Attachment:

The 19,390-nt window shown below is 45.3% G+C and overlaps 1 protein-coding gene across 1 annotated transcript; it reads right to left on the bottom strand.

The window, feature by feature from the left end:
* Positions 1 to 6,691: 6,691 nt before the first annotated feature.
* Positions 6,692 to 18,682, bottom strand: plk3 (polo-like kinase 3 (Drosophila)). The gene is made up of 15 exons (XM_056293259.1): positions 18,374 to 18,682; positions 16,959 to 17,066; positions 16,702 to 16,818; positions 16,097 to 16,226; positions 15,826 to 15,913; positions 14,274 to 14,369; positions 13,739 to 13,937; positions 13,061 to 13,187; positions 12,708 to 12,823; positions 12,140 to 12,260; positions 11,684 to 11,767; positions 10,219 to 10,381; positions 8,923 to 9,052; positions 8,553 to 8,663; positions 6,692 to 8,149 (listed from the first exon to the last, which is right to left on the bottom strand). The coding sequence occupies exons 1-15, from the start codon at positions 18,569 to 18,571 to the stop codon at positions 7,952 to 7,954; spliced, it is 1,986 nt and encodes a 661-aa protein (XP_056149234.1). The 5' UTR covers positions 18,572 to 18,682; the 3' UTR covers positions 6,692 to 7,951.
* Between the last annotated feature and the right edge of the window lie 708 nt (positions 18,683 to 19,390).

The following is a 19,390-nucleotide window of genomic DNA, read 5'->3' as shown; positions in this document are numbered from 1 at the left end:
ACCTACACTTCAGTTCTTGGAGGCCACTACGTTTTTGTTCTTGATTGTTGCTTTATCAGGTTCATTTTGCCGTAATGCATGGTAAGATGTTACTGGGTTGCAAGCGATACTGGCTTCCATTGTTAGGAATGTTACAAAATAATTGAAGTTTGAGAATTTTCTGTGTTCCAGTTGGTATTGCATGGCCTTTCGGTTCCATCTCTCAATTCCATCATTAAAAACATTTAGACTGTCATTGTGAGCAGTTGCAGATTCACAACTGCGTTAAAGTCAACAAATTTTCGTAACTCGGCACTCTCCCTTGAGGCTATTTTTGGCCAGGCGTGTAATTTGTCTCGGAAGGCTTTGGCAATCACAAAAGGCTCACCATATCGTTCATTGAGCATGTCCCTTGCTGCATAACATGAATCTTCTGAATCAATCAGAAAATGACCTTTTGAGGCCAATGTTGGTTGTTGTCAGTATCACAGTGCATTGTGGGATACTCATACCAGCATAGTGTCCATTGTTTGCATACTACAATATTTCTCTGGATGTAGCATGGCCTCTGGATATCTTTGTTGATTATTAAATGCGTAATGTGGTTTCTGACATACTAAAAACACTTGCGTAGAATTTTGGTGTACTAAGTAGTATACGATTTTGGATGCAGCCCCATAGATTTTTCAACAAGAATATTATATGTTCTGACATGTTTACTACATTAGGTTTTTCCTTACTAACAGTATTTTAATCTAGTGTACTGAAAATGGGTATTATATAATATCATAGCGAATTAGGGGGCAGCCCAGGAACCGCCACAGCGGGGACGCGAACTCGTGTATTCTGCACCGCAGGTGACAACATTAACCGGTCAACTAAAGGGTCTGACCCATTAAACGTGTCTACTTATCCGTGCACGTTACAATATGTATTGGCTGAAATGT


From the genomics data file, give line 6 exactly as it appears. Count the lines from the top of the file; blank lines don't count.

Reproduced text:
The following is a 19,390-nucleotide window of genomic DNA, read 5'->3' as shown; positions in this document are numbered from 1 at the left end: